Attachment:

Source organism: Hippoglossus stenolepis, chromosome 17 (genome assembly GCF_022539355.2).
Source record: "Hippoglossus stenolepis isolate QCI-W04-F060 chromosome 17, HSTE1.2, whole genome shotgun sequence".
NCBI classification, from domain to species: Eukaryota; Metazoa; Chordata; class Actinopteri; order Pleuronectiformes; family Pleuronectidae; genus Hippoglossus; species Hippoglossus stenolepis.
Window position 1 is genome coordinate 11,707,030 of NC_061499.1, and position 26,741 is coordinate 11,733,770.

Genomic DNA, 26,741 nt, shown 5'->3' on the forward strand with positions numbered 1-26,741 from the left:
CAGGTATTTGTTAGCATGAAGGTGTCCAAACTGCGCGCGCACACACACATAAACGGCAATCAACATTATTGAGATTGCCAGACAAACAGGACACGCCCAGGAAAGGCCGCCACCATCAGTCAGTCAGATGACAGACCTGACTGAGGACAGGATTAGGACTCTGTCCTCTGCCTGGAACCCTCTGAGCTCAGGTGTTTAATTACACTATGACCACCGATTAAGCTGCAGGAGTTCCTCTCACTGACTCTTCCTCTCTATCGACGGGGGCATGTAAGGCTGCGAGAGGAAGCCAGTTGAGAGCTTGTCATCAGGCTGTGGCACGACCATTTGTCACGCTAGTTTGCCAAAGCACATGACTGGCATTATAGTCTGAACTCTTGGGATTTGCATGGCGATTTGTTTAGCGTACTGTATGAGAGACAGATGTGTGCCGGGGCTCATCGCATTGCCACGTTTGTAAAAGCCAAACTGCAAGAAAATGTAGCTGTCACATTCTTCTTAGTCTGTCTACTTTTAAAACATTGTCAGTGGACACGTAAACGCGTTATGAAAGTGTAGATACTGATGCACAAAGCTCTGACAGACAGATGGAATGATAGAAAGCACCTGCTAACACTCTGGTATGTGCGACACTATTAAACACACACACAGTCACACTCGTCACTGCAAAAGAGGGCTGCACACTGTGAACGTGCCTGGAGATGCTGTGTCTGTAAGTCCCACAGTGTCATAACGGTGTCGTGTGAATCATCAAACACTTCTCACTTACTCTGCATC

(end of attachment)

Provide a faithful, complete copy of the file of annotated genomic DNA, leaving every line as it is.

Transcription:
Source organism: Hippoglossus stenolepis, chromosome 17 (genome assembly GCF_022539355.2).
Source record: "Hippoglossus stenolepis isolate QCI-W04-F060 chromosome 17, HSTE1.2, whole genome shotgun sequence".
NCBI classification, from domain to species: Eukaryota; Metazoa; Chordata; class Actinopteri; order Pleuronectiformes; family Pleuronectidae; genus Hippoglossus; species Hippoglossus stenolepis.
Window position 1 is genome coordinate 11,707,030 of NC_061499.1, and position 26,741 is coordinate 11,733,770.

Genomic DNA, 26,741 nt, shown 5'->3' on the forward strand with positions numbered 1-26,741 from the left:
CAGGTATTTGTTAGCATGAAGGTGTCCAAACTGCGCGCGCACACACACATAAACGGCAATCAACATTATTGAGATTGCCAGACAAACAGGACACGCCCAGGAAAGGCCGCCACCATCAGTCAGTCAGATGACAGACCTGACTGAGGACAGGATTAGGACTCTGTCCTCTGCCTGGAACCCTCTGAGCTCAGGTGTTTAATTACACTATGACCACCGATTAAGCTGCAGGAGTTCCTCTCACTGACTCTTCCTCTCTATCGACGGGGGCATGTAAGGCTGCGAGAGGAAGCCAGTTGAGAGCTTGTCATCAGGCTGTGGCACGACCATTTGTCACGCTAGTTTGCCAAAGCACATGACTGGCATTATAGTCTGAACTCTTGGGATTTGCATGGCGATTTGTTTAGCGTACTGTATGAGAGACAGATGTGTGCCGGGGCTCATCGCATTGCCACGTTTGTAAAAGCCAAACTGCAAGAAAATGTAGCTGTCACATTCTTCTTAGTCTGTCTACTTTTAAAACATTGTCAGTGGACACGTAAACGCGTTATGAAAGTGTAGATACTGATGCACAAAGCTCTGACAGACAGATGGAATGATAGAAAGCACCTGCTAACACTCTGGTATGTGCGACACTATTAAACACACACACAGTCACACTCGTCACTGCAAAAGAGGGCTGCACACTGTGAACGTGCCTGGAGATGCTGTGTCTGTAAGTCCCACAGTGTCATAACGGTGTCGTGTGAATCATCAAACACTTCTCACTTACTCTGCATC